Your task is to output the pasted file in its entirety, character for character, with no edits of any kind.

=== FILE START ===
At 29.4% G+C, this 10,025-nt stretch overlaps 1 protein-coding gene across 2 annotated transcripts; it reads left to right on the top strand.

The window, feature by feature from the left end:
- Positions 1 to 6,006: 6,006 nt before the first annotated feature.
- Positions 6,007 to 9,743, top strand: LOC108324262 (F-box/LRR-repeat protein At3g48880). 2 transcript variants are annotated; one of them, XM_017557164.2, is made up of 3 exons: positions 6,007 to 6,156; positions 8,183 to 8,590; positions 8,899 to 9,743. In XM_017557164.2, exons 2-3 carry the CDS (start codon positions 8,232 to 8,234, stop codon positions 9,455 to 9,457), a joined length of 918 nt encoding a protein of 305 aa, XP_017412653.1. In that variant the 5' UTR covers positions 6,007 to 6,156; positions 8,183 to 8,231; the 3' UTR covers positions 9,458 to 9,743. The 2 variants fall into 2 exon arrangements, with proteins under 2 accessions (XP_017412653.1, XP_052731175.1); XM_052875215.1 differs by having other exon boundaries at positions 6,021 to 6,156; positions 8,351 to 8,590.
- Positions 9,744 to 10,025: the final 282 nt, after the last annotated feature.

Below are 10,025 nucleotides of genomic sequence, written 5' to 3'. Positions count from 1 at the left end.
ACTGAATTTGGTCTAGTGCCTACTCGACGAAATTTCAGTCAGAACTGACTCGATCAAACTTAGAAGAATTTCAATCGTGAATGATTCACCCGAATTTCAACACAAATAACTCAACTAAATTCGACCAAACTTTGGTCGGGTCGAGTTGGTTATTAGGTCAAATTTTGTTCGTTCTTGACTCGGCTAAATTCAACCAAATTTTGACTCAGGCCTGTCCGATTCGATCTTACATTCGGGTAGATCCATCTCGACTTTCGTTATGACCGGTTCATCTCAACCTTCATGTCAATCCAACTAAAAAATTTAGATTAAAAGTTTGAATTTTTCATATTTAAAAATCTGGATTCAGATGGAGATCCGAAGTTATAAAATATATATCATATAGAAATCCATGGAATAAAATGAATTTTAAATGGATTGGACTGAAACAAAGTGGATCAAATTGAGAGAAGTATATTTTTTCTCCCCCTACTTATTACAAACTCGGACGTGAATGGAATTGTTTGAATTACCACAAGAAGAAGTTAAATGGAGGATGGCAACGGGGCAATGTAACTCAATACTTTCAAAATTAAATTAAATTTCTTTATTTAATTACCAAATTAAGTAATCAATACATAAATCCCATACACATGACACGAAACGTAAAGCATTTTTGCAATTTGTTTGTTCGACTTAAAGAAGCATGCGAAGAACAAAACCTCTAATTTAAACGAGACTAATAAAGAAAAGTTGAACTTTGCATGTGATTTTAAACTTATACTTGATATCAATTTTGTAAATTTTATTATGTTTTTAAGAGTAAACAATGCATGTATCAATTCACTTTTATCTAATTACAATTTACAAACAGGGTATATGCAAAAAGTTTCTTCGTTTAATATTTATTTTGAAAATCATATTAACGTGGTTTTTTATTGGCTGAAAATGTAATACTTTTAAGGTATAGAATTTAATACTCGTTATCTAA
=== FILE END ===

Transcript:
At 29.4% G+C, this 10,025-nt stretch overlaps 1 protein-coding gene across 2 annotated transcripts; it reads left to right on the top strand.

The window, feature by feature from the left end:
- Positions 1 to 6,006: 6,006 nt before the first annotated feature.
- Positions 6,007 to 9,743, top strand: LOC108324262 (F-box/LRR-repeat protein At3g48880). 2 transcript variants are annotated; one of them, XM_017557164.2, is made up of 3 exons: positions 6,007 to 6,156; positions 8,183 to 8,590; positions 8,899 to 9,743. In XM_017557164.2, exons 2-3 carry the CDS (start codon positions 8,232 to 8,234, stop codon positions 9,455 to 9,457), a joined length of 918 nt encoding a protein of 305 aa, XP_017412653.1. In that variant the 5' UTR covers positions 6,007 to 6,156; positions 8,183 to 8,231; the 3' UTR covers positions 9,458 to 9,743. The 2 variants fall into 2 exon arrangements, with proteins under 2 accessions (XP_017412653.1, XP_052731175.1); XM_052875215.1 differs by having other exon boundaries at positions 6,021 to 6,156; positions 8,351 to 8,590.
- Positions 9,744 to 10,025: the final 282 nt, after the last annotated feature.

Below are 10,025 nucleotides of genomic sequence, written 5' to 3'. Positions count from 1 at the left end.
ACTGAATTTGGTCTAGTGCCTACTCGACGAAATTTCAGTCAGAACTGACTCGATCAAACTTAGAAGAATTTCAATCGTGAATGATTCACCCGAATTTCAACACAAATAACTCAACTAAATTCGACCAAACTTTGGTCGGGTCGAGTTGGTTATTAGGTCAAATTTTGTTCGTTCTTGACTCGGCTAAATTCAACCAAATTTTGACTCAGGCCTGTCCGATTCGATCTTACATTCGGGTAGATCCATCTCGACTTTCGTTATGACCGGTTCATCTCAACCTTCATGTCAATCCAACTAAAAAATTTAGATTAAAAGTTTGAATTTTTCATATTTAAAAATCTGGATTCAGATGGAGATCCGAAGTTATAAAATATATATCATATAGAAATCCATGGAATAAAATGAATTTTAAATGGATTGGACTGAAACAAAGTGGATCAAATTGAGAGAAGTATATTTTTTCTCCCCCTACTTATTACAAACTCGGACGTGAATGGAATTGTTTGAATTACCACAAGAAGAAGTTAAATGGAGGATGGCAACGGGGCAATGTAACTCAATACTTTCAAAATTAAATTAAATTTCTTTATTTAATTACCAAATTAAGTAATCAATACATAAATCCCATACACATGACACGAAACGTAAAGCATTTTTGCAATTTGTTTGTTCGACTTAAAGAAGCATGCGAAGAACAAAACCTCTAATTTAAACGAGACTAATAAAGAAAAGTTGAACTTTGCATGTGATTTTAAACTTATACTTGATATCAATTTTGTAAATTTTATTATGTTTTTAAGAGTAAACAATGCATGTATCAATTCACTTTTATCTAATTACAATTTACAAACAGGGTATATGCAAAAAGTTTCTTCGTTTAATATTTATTTTGAAAATCATATTAACGTGGTTTTTTATTGGCTGAAAATGTAATACTTTTAAGGTATAGAATTTAATACTCGTTATCTAA